My last column gave some ideas on ways to share the gospel through blogging. Now, I'd like to offer some tips on how to share the gospel through social networking sites such as Twitter and Facebook.
First, what is a Twitter or Facebook? Twitter is a real-time network that allows users to share ("tweet") whatever they're interested in, using 140 characters or less. On Twitter, you "follow" people, businesses, or organizations that you're interested in and you build a following for yourself. You can upload pictures, share links and videos in your "tweet."
Facebook is also a social networking site. On Facebook, users create a profile and add other users as friends. On Facebook, you can communicate with others about your "status" through your profile page, send personal messages or private chat. You can join interest groups, invite others to events and share photos, links and videos.
Both Twitter and Facebook allow you to stay tuned via your mobile devices. Which means you can "tweet" or update your "status" anytime, anywhere.
I think one of the major appeals to these social networking sites is that they are short, simple and straight to the point. It really just requires you to sign up, find some people who share common interests and start a discussion. It requires little time compared to blogging.
Now, how can you make this a wonderful missionary tool?
What you "tweet" about can be "retweeted" by one or more of your followers to their followers. Same thing with Facebook: Your status comments can be "liked," or shared by your friends, thus allowing more people to see them. Given this factor, you want to make your comments significant.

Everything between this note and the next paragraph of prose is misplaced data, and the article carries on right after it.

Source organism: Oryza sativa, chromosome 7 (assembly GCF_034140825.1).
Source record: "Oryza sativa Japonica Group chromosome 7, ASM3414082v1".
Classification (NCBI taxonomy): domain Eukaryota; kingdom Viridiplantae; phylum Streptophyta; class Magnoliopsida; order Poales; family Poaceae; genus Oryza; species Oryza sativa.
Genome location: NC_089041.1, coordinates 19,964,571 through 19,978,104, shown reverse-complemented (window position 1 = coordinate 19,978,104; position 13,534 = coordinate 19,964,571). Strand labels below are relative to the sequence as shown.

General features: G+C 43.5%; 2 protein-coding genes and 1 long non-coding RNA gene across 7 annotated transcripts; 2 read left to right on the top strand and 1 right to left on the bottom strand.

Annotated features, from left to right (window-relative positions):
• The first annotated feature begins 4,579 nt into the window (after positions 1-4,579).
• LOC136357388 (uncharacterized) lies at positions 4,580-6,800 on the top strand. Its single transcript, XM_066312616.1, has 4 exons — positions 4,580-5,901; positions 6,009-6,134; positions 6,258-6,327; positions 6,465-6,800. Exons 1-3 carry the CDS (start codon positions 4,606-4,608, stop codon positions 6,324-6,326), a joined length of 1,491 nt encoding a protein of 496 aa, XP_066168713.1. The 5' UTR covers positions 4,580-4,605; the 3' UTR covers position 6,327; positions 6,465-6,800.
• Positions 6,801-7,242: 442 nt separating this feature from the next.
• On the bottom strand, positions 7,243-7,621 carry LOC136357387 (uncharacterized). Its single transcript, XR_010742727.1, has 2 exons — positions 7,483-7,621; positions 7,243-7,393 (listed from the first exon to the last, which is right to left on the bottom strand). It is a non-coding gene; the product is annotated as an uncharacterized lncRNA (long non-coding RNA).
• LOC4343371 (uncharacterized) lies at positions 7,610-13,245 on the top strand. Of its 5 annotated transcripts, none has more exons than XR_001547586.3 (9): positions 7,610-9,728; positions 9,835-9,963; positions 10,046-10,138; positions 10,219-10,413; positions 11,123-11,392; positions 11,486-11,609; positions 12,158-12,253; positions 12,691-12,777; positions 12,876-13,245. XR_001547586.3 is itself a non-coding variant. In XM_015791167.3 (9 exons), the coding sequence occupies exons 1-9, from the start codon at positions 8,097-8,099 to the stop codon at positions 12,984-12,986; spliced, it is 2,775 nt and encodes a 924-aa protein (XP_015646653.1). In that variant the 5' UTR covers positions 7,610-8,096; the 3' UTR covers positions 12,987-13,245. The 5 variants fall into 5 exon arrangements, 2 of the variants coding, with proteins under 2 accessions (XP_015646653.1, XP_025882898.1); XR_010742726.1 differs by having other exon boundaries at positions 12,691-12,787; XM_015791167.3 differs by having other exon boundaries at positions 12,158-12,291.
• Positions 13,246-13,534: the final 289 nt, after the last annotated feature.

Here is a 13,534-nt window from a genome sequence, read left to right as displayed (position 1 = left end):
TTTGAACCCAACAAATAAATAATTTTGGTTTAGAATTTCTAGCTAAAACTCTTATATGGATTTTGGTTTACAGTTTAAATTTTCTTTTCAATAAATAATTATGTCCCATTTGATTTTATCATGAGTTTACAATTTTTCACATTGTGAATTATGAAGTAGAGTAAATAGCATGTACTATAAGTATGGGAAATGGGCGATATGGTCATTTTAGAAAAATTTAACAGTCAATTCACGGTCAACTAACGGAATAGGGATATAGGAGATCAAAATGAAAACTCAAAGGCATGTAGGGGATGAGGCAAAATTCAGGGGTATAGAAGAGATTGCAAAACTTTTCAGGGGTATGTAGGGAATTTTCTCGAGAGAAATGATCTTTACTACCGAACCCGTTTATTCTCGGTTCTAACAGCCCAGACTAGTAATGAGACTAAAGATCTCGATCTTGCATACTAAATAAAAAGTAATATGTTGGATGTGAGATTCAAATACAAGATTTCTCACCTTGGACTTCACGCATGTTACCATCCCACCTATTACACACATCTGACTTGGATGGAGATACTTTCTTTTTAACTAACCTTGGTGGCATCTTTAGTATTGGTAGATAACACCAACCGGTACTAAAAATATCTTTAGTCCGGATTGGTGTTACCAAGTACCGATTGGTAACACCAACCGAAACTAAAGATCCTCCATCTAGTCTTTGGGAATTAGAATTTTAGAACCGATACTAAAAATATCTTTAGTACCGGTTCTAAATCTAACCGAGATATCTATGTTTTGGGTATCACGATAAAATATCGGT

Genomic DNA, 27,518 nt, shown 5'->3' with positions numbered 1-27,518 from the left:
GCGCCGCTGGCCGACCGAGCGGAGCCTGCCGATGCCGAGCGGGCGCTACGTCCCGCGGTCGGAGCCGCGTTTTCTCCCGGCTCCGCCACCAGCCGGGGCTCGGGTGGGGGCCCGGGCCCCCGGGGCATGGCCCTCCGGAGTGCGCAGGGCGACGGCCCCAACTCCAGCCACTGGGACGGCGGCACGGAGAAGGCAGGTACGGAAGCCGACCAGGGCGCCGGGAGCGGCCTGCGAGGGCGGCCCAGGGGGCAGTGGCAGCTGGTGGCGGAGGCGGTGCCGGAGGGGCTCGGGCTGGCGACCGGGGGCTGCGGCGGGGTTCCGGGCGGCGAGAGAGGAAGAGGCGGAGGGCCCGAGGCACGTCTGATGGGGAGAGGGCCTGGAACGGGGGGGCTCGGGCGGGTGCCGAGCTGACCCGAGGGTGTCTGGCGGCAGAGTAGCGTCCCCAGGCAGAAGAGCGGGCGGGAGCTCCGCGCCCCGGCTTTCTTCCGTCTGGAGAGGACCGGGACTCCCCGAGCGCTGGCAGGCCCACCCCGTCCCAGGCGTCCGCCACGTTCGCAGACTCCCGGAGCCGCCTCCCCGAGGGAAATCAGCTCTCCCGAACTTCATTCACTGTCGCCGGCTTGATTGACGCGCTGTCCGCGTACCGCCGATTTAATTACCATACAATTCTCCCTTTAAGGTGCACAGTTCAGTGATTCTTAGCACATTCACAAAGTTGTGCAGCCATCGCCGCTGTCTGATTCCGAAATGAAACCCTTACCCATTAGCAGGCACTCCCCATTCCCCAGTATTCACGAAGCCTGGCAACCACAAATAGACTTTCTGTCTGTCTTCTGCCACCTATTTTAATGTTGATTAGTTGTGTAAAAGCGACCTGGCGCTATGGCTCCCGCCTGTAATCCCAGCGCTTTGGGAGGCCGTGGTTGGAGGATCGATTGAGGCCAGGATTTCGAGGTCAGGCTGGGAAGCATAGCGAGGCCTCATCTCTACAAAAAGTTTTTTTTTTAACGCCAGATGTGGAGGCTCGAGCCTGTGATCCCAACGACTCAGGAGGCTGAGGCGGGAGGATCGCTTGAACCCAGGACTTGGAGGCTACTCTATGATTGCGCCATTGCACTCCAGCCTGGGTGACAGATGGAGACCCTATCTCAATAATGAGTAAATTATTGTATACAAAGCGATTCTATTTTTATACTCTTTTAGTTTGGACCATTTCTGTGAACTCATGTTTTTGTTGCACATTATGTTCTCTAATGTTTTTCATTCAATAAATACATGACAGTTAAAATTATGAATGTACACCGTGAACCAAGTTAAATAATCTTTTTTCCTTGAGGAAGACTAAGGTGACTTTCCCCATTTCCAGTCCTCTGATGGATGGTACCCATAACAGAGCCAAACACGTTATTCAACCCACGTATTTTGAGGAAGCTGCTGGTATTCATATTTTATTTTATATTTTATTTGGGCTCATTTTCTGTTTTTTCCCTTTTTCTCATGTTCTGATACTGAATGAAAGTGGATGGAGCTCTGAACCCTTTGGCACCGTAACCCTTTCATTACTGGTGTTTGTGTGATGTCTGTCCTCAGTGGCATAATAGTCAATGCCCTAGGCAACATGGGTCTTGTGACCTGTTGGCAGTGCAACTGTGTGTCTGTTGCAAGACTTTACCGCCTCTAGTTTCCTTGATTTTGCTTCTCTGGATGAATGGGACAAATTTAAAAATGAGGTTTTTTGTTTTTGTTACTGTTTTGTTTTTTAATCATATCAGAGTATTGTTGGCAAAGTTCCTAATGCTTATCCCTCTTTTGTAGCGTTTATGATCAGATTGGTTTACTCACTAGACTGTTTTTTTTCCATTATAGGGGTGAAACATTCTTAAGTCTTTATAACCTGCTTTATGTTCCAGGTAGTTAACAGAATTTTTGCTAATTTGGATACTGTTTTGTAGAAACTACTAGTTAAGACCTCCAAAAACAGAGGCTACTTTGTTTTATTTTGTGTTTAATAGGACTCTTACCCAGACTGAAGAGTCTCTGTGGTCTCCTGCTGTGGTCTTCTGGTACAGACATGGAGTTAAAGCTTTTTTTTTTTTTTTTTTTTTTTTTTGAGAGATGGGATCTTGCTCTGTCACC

I have found that items that are often "retweeted"/liked/shared are famous quotes, humorous and inspirational stories, interesting links and videos. Try to find something that fits into those areas. Share a quote from one of the church leaders, scripture verse, a link to an article from the LDS Church's publications or the latest Mormon Messages videos.
Again, like blogging, share special moments from your living the gospel. "Tweet" about what you learned from youth conference or gospel doctrine class. Share thoughts and/or pictures from a recent temple trip. If you preach to them entirely, they'll begin to tune you out. Let them have a glimpse of your day-to-day living what you preach.
Create a dialogue. Strike up a discussion by asking questions that can lead to gospel conversation. Asking questions like, "If God is the same yesterday and today, then why aren't there any prophets?" Ask, "Why are families (or marriage) important?" This can give you the opportunity to share the true gospel of Jesus Christ with others. The key is finding something that resonates with those you're associating with.
When using these social networking venues, always be respectful of others and expect some criticism. As I stated in the previous article on blogging, you don't have to be contentious to get your point across. Know when to respond and when to let it go.
Branch out on these networks. Don't just "friend" or "follow" other LDS users. Otherwise, you're preaching to the choir. Let others into your circle who share your interests. If they violate any of your standards, you can always unfollow/unfriend them.Comment on this story
Don't focus on the ninety and nine, remember the one. Although, you can reach millions of people using Twitter and Facebook, few will respond to your efforts. The Lord says, "And if it so be that you should labor all your days in crying repentance unto this people, and bring, save it be one soul unto me, how great shall be your joy with him in the kingdom of my Father" (Doctrine and Covenants 18:15).
Blogging, Twitter and Facebook are simple, easy alternative ways to share the gospel around the world. Our efforts online, coupled with our work offline, will help tremendously in the work moving forward in all parts of the world.
Tequitia Andrews has written about parenting and family issues for several newspapers, magazines, and websites. She and her family live in Virginia. Tequitia blogs at latterdaymama.blogspot.com.